Anthropology students team up with MOCAD to uncover history in the heart of Detroit


Wayne State’s Department of Anthropology recently partnered with the Museum of Contemporary Art Detroit (MOCAD), giving students the unique opportunity to conduct an archeological dig in the heart of Detroit.  

Student and alumna with Professor Krysta Ryzewski
Student and alumna with Professor Krysta Ryzewski.

Students unearthed artifacts on a plot of land that was once the home to the historic Parke Mansion and later a women's prison. The land is now home to MOCAD’s Mike Kelley Mobile Homestead, located at Canfield and Woodward Ave.   

The students involved in this project were Wayne State graduate students and recent alumni from the masters of anthropology program. The goal was to allow the students to gain hands-on experience with a phase III archaeological exhibition, a physical dig.  

Second-year master’s student Julia DiLaura participated in the dig. Her goal was to identify the location of the outhouse of the women’s prison. DiLaura explained that the outhouse would be a great window into what happened on this land years ago. At that time, people viewed an outhouse as a place to throw trash or other items that they wanted to keep secret. 

“We are trying to pinpoint the privy or outhouse because a lot of people would dump things down there and treat it like a garbage can, especially when they were trying to hide stuff,” said DiLaura. “They would dump things like medications, illegal drugs, and alcohol during prohibition, so this is where you would find some of the most interesting information.”   

The dig was led by Wayne State Anthropology Professor Krysta Ryzewski and Crystal Palmer, MOCAD’s Youth Program Coordinator.  

Ryzewski added that this land was once home to the Carter Family around the 1870s and 1880s. David Carter was the owner and manager of a navigation company of steamships that went between Detroit and Cleveland. He was successful in his career and then built the mansion that once stood on this land. He and his family lived there until the 1890s when Harvey Parke of the Parke Davis Pharmaceutical Company moved in. 

“These mansions were on the outskirts of Detroit, and this was the elite area to live.  This whole area would have been all open grassland, and part of it was converted to a race track for horses and people as part of the Detroit Athletic Club,” said Ryzewski. 

Ryzewski added that records of old newspapers from the 1800s described the Parke Mansion as one of the more beautiful homes in Detroit. The documents described the mansion as having a large front lawn with lots of trees and gardens. 

Ryzewski also said that sometime around the late 1880s, the city built a small police station behind the mansion, but it wasn’t successful. It soon shut down, and the city turned it into a women’s prison sometime between 1905 and 1906. By 1907, the current MOCAD building was constructed and used as an automotive showroom for Packard Motor Cars, leading to modern-day Woodward.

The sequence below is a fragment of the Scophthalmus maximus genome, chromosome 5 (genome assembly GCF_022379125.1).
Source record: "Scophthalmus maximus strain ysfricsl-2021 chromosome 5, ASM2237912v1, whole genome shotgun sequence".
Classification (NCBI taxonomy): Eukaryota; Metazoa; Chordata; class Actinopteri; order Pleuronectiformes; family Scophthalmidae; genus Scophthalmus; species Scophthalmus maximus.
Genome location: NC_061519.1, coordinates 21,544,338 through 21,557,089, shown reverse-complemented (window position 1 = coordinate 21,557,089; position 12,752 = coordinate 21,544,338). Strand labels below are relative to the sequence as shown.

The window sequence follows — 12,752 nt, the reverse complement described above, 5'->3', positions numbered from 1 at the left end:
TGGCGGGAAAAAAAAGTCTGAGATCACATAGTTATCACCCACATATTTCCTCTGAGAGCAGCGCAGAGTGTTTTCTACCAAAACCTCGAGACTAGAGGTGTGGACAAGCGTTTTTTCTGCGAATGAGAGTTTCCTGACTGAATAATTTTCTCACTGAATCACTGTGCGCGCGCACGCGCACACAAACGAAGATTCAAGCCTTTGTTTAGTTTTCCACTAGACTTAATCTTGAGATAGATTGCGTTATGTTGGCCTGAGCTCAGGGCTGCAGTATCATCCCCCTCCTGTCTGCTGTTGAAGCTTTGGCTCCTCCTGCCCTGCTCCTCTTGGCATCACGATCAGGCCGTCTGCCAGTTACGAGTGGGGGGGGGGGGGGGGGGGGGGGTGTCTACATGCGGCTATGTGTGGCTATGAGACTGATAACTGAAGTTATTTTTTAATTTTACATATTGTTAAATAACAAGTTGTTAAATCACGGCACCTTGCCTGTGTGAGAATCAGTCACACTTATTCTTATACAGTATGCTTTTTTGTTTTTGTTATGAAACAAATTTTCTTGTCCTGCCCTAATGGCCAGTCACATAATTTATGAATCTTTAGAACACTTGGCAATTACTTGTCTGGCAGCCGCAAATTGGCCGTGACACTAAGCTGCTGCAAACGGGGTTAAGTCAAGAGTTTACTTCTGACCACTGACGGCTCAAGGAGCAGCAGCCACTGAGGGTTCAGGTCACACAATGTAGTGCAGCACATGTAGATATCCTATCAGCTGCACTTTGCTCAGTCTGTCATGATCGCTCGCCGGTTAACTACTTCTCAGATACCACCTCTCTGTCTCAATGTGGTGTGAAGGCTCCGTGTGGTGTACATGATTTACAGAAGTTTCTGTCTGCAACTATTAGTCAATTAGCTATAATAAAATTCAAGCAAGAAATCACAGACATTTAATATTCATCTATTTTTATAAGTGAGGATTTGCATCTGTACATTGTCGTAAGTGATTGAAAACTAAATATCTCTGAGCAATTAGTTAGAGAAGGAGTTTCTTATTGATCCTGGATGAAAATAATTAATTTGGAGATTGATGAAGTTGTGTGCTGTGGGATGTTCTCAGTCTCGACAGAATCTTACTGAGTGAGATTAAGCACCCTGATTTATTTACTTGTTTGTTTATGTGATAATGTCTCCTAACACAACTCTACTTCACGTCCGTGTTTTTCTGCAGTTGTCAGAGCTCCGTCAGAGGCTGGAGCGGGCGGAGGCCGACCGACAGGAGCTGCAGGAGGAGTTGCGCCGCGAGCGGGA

“This whole block was transformed because of the boom of the auto industry, so the property was turned into a wholesale tire merchant, and everything on the land was torn down,” said Ryzewski. “This one lot has the story of Detroit.”   

Today, the lot is the home to the Mike Kelley Mobile Homestead — a permanent MOCAD exhibit space created by the late artist Mike Kelley. Now, the homestead holds Jan Tichy’s exhibit All Monsters, made out of copper pipes from a previous project. The pipes have voices fed through them, and this was done by working with young artists who wrote poems to be played through the pipes.  

The homestead sits above a 40-foot deep, cavernous basement that is not open to the public. Only a few people have been given access, and the basement contents remain a mystery to the general public. This is why MOCAD and Tichy partnered with WSU anthropology students to conduct a dig that would unearth the homestead's history. As a community, we don’t have access to the basement, so we can tie this archeological dig to it conceptually by finding out what is around the basement and house.  

“There is so much happening below that we have no idea what it is and its purpose, so Jan thought this was a great opportunity to reach out to Wayne State University and set up this archeological dig,” said Palmer 

Palmer was passionate about this project because it shows people that they have a close tie to archaeology at a local level. Ryzewski and her team of students found history buried beneath the ground from the last 150 years. While Palmer isn’t sure what the next steps will be with this project and its findings, she mentioned the possibility of MOCAD turning the dig’s artifacts into an art project. The unknown of the land and what’s below it is what makes this project so unique.  

By Hannah Naimo, public relations associate

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